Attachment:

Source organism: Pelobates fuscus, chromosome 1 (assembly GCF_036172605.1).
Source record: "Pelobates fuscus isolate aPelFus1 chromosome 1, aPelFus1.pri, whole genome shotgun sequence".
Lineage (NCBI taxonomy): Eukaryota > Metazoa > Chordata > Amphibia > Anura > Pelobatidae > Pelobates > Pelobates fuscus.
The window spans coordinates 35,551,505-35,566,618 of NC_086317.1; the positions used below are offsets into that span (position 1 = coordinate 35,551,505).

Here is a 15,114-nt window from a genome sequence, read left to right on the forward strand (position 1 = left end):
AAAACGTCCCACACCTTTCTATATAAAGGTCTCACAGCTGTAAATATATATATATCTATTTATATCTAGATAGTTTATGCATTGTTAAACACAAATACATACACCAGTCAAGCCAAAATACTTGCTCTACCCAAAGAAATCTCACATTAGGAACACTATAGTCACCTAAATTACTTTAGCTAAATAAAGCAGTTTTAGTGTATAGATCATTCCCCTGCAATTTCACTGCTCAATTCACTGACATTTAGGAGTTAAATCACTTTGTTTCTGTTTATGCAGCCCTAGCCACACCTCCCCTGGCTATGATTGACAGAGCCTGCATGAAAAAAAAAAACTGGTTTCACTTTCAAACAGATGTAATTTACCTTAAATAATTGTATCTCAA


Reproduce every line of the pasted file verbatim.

Source organism: Pelobates fuscus, chromosome 1 (assembly GCF_036172605.1).
Source record: "Pelobates fuscus isolate aPelFus1 chromosome 1, aPelFus1.pri, whole genome shotgun sequence".
Lineage (NCBI taxonomy): Eukaryota > Metazoa > Chordata > Amphibia > Anura > Pelobatidae > Pelobates > Pelobates fuscus.
The window spans coordinates 35,551,505-35,566,618 of NC_086317.1; the positions used below are offsets into that span (position 1 = coordinate 35,551,505).

Here is a 15,114-nt window from a genome sequence, read left to right on the forward strand (position 1 = left end):
AAAACGTCCCACACCTTTCTATATAAAGGTCTCACAGCTGTAAATATATATATATCTATTTATATCTAGATAGTTTATGCATTGTTAAACACAAATACATACACCAGTCAAGCCAAAATACTTGCTCTACCCAAAGAAATCTCACATTAGGAACACTATAGTCACCTAAATTACTTTAGCTAAATAAAGCAGTTTTAGTGTATAGATCATTCCCCTGCAATTTCACTGCTCAATTCACTGACATTTAGGAGTTAAATCACTTTGTTTCTGTTTATGCAGCCCTAGCCACACCTCCCCTGGCTATGATTGACAGAGCCTGCATGAAAAAAAAAAACTGGTTTCACTTTCAAACAGATGTAATTTACCTTAAATAATTGTATCTCAA